Seniors Selected for Class Committee Posts
* Appointees will organize activities and donations, maintain contact
Four seniors, who will hold the positions of secretary, treasurer and senior gift co-chairs for the Class of 1998 were chosen by the class committee last week.
Roy E. Bahat '98 was chosen as senior class treasurer and Manisha Bharti '98 was selected as senior class secretary.
The senior gift co-chairs Steven R. Hill '98 and Alice S. Lee '98 were chosen by the first marshals in conjunction with officials involved with alumni donations.
The Senior Class Committee is responsible for organizing senior activities and donations through the end of the year and maintaining class contact after graduation.
The senior class committee includes the marshals, representatives from each house, the secretary, treasurer and the senior gift co-chairs.
As secretary, Bharti will keep track of class members after they leave Harvard and will help organize class reunions after graduation.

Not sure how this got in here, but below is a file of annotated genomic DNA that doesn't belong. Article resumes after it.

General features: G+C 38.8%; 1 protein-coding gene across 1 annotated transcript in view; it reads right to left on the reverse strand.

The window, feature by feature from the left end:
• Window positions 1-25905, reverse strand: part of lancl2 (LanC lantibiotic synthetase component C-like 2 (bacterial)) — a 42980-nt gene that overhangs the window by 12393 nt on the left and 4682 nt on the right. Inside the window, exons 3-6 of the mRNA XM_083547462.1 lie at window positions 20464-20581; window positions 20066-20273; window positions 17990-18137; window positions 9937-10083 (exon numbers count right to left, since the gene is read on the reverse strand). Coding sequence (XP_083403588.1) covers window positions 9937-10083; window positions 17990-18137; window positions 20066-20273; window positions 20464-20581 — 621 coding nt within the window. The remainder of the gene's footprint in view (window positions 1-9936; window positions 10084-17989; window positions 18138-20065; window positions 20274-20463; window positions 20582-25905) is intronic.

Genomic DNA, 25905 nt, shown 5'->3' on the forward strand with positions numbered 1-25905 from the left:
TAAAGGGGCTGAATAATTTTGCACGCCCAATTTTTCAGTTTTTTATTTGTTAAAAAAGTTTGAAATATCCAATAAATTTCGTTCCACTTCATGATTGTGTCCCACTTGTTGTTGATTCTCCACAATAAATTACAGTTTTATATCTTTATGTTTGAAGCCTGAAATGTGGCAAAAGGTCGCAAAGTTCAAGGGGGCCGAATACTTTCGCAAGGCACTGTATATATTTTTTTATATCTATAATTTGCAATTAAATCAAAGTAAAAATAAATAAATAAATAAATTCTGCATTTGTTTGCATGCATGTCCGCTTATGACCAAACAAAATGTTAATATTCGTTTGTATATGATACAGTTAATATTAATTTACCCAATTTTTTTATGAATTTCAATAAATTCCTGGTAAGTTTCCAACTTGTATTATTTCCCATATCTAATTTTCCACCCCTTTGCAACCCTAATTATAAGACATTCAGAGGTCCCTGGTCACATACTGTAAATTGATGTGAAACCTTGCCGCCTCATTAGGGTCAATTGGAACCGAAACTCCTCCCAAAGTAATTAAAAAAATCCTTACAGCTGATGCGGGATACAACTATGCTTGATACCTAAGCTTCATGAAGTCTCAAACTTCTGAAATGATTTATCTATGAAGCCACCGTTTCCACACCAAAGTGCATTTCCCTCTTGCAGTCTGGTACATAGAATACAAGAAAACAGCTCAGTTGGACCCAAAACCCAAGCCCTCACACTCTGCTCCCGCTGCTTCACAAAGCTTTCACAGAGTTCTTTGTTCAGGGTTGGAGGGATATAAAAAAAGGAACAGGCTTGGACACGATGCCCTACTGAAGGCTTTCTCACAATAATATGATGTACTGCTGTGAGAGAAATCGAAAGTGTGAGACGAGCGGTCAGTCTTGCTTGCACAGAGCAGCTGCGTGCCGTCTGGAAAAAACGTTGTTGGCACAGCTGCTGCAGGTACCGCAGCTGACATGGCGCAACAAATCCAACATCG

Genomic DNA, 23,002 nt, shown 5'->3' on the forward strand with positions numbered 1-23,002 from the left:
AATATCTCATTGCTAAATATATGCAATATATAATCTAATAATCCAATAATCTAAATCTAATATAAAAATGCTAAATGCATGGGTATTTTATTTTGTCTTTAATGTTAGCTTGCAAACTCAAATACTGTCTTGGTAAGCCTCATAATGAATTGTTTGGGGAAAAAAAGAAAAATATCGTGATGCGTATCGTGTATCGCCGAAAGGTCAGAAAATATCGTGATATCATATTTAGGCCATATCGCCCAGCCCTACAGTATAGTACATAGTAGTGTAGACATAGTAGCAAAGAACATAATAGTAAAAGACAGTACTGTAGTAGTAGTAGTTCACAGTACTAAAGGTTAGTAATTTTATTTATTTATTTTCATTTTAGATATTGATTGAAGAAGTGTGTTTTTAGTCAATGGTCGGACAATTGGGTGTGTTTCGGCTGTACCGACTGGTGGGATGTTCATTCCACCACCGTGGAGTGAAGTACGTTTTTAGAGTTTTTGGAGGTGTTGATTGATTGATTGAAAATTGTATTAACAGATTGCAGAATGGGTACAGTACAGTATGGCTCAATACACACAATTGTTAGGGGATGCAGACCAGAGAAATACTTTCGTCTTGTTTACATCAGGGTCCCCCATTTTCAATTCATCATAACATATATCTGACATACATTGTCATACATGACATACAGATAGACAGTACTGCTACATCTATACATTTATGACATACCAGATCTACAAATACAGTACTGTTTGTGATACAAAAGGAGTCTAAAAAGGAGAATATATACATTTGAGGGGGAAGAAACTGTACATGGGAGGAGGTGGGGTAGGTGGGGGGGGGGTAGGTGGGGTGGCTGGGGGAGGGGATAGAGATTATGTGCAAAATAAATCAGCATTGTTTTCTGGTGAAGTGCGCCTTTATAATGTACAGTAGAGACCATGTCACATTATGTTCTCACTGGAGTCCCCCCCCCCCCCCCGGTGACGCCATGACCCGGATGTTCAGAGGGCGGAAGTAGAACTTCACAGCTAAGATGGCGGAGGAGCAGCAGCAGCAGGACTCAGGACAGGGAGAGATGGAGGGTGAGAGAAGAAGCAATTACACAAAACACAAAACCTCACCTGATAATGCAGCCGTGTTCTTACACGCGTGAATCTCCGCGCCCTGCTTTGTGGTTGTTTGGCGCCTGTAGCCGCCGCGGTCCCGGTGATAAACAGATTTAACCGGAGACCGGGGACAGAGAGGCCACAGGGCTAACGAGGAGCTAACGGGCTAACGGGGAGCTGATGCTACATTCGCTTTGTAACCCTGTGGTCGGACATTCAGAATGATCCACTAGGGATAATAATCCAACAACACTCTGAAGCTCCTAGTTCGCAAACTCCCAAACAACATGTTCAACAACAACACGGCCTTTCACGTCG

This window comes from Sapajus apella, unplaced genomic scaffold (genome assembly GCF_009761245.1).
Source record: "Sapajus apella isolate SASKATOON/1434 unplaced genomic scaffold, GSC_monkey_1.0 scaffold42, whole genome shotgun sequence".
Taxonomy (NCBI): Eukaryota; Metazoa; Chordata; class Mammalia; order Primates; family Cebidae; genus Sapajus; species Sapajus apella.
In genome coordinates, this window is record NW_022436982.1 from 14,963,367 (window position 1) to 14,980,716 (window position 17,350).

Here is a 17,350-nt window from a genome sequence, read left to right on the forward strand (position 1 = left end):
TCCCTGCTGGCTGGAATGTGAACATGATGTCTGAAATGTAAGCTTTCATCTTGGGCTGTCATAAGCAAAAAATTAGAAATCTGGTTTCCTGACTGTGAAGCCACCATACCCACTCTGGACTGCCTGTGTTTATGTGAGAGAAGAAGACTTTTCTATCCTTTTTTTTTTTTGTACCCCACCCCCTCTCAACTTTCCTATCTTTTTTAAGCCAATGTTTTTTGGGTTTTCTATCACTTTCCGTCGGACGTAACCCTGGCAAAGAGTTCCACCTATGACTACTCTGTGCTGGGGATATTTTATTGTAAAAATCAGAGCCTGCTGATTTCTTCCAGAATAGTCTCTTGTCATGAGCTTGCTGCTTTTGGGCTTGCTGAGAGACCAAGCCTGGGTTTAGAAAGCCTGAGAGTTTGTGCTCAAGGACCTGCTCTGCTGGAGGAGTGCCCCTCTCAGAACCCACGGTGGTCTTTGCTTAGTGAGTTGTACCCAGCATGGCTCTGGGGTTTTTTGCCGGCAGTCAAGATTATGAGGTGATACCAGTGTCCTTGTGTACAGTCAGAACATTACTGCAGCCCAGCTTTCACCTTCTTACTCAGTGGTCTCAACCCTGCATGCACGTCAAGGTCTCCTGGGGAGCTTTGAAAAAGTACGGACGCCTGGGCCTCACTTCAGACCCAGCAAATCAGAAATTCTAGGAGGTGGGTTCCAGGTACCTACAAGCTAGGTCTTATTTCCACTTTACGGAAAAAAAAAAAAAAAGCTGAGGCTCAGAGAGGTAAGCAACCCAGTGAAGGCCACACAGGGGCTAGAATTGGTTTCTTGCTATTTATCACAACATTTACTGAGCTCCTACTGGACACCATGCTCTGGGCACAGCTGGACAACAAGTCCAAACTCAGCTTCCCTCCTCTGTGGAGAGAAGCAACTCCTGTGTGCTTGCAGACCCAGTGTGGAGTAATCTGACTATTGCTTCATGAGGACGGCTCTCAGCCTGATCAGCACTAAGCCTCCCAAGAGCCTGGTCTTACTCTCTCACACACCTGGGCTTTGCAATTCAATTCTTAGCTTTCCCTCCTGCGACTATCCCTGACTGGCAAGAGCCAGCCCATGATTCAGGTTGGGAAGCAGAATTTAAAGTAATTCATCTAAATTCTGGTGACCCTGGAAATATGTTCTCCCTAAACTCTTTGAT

Bharti said she does not find the prospect of serving Harvard for life daunting.
"I'm just really excited to be the person who gets to see where everyone will be," she said. "I'm sure that everyone will be doing exciting things."
Hill and Lee will chair the committee that works to encourage seniors to make donations to the senior gift.
Lee said she hopes to educate students about the importance of donating to Harvard, noting that most of Harvard's endowment is restricted for specific purposes.
"If Harvard wants to do something that will really improve life here, it has to come from outside giving," she said.
Hill said that money from the senior gift goes to "real things that make the Harvard experience better for future generations."
He noted that last year's gift, which totalled almost $40,000, was about equal to two full undergraduate scholarships.
Currently seniors can choose to earmark their gift for financial aid or let the University decide how the donation will be used.
Lee and Hill both said they would like to ensure that students are given an opportunity to voice their concerns about the University when the gift is presented.
"We want to get people into a dialogue, not just make a conduit for money to Harvard," Hill said.